These suggestions are a major reason why the USDA is supporting research into the viability of using trees killed by bark beetles are a resource for biofuels. If such a plan is viable, it will both contribute to greatly reducing beetle populations and generating a new renewable fuel source.

The USDA says that among the other potential benefits to using beetle-killed trees for biofuel production is that, “It requires no cultivation, circumventing food-versus-fuel concerns, and likely has a favorable carbon balance.”

The USDA is also aware of the challenges, citing that the wood is typically located far from urban industrial centers, and often in relatively inaccessible areas with challenging topography, which increases harvest and transportation costs.

To address the feasibility of harvesting beetle-killed wood to make biofuels and refineries being able to make a sustainable profit, BANR has partner Cool Planet Energy Systems – a developer of small scale bio-refineries – to explore the scalability of thermochemical conversion technologies (basically small portable biorefineries) that can be deployed in close proximity to beetle-killed tree stands.

The USDA added that localized production could lead to “significantly lower costs related to wood harvest and transportation,” and that such an approach could be a key element in making insect-damaged trees a plausible energy feedstock.

Keith Paustian, BANR project director at Colorado State, said that the project will begin work by the end of 2013, with assessing beetle-killed feedstock availability, as well as how to harvest and process the material in an environmentally friendly and economically sustainable manner.

Cool Planet added that in addition to making high octane, drop-in gasoline, the project will also study how biochar they produce can be used to create “more productive forest and agricultural crop growth by returning nutrients and helping retain water in the soil.”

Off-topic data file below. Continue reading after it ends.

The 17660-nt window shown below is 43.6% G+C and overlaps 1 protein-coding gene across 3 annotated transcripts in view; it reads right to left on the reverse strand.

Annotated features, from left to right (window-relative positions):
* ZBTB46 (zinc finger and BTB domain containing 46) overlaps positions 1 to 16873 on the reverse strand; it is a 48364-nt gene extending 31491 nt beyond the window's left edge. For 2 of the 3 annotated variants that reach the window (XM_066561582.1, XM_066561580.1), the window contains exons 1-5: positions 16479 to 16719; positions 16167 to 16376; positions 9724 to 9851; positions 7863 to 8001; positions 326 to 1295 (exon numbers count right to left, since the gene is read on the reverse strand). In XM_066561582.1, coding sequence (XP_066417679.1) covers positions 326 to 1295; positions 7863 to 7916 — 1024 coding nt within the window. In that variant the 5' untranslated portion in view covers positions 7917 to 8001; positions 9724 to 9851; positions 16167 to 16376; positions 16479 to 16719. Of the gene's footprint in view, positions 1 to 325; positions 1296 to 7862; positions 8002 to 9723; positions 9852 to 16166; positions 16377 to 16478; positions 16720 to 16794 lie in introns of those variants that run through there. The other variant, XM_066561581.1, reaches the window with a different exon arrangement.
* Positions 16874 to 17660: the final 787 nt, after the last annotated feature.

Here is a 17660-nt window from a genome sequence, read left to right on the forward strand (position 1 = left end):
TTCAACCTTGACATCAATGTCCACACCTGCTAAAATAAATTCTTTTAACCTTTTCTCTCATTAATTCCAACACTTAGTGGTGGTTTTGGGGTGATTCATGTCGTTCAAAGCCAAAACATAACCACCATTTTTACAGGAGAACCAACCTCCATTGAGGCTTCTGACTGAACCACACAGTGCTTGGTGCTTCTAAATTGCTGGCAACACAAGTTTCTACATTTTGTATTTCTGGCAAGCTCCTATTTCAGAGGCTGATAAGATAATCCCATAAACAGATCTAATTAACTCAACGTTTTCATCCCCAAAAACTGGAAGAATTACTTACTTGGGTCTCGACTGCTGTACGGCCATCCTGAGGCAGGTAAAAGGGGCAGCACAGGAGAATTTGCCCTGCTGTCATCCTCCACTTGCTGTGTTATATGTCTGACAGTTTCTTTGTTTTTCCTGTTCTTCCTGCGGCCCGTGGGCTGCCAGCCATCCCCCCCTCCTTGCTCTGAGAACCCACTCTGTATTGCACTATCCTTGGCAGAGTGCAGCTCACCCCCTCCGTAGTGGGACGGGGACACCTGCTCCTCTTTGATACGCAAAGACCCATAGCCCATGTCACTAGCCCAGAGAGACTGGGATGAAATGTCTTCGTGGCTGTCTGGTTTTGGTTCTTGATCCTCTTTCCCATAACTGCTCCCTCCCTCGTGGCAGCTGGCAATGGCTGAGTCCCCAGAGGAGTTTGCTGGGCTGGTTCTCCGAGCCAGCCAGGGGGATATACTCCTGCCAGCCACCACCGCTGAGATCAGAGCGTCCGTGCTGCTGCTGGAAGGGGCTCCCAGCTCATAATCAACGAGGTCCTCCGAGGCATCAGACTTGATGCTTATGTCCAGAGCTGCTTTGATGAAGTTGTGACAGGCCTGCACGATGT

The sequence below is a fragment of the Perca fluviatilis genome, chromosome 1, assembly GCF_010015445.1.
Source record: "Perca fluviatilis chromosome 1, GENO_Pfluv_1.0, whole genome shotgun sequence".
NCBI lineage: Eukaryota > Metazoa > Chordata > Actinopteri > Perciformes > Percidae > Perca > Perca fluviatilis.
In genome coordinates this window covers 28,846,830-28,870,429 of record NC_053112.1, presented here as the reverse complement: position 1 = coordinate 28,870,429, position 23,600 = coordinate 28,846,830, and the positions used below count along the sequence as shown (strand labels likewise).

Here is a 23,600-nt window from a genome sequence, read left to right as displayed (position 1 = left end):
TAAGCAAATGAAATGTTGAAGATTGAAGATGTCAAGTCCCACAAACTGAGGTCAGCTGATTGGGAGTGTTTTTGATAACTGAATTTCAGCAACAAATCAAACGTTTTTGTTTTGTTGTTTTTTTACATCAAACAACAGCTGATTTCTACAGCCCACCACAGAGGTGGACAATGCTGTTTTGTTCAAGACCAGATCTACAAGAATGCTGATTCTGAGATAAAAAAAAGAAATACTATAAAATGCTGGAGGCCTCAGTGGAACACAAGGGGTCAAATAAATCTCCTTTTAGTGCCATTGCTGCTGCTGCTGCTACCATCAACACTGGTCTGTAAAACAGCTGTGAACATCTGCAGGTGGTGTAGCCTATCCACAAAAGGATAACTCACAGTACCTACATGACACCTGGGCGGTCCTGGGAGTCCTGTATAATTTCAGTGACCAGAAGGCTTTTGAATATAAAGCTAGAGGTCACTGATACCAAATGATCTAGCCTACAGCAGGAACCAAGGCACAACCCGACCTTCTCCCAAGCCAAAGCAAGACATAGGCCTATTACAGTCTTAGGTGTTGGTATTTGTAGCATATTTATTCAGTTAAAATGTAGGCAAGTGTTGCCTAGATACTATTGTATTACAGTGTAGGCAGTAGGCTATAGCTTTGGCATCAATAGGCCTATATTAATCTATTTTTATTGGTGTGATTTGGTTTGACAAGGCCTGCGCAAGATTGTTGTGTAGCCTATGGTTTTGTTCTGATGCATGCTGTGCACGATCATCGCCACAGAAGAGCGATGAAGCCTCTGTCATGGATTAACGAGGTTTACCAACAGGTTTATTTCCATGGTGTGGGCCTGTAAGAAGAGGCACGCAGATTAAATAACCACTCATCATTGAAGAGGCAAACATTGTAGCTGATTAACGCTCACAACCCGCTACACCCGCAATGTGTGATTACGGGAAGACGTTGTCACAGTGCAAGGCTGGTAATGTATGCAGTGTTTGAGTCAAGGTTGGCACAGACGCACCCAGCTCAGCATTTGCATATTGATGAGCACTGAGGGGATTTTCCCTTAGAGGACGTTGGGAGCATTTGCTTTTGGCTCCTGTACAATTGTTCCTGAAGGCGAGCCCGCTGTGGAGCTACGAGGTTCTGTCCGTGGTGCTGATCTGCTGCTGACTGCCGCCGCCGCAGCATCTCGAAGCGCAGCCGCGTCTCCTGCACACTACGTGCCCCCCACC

There are those, though, that are taking a cautionary approach to the project. Nathanael Greene, director of renewable energy policy at NRDC told NBC News earlier this month that, “The prominent issue that pops right up from the beginning is the question of long-term viability.  That’s because even though the beetle-kill is widespread, it affects a limited number of trees. Once they are harvested, the supply is gone.”

NBC News further reported that, “The concern is that the refineries that convert the biomass to biofuel are typically massive, have 30-to-50-year lifetimes, and thus need a steady supply of feedstock to remain economically viable.”

NBC though expressed optimism about the potential benefits of mini-refiners like Cool Planet, saying, “The company’s modular system can be tailored to the feedstock available, and set up close to the beetle-killed trees. When all the trees are harvested, they can pick up the system and move to the next infested forest.”

Another issue of concern is global warming, with Greene noting that, “More often than not, these types of projects wind up adding carbon to the atmosphere, and thus exacerbating global climate change. So you really have to be sure that you are providing a real forest health and biodiversity benefit to justify that.”

The USDA said that so far, technical barriers, environmental impacts, social issues, and local policy constraints remain largely unexplored, but the project will undertake a comprehensive assessment of these issues and “integrate research results into a web-based, user-friendly decision support system.”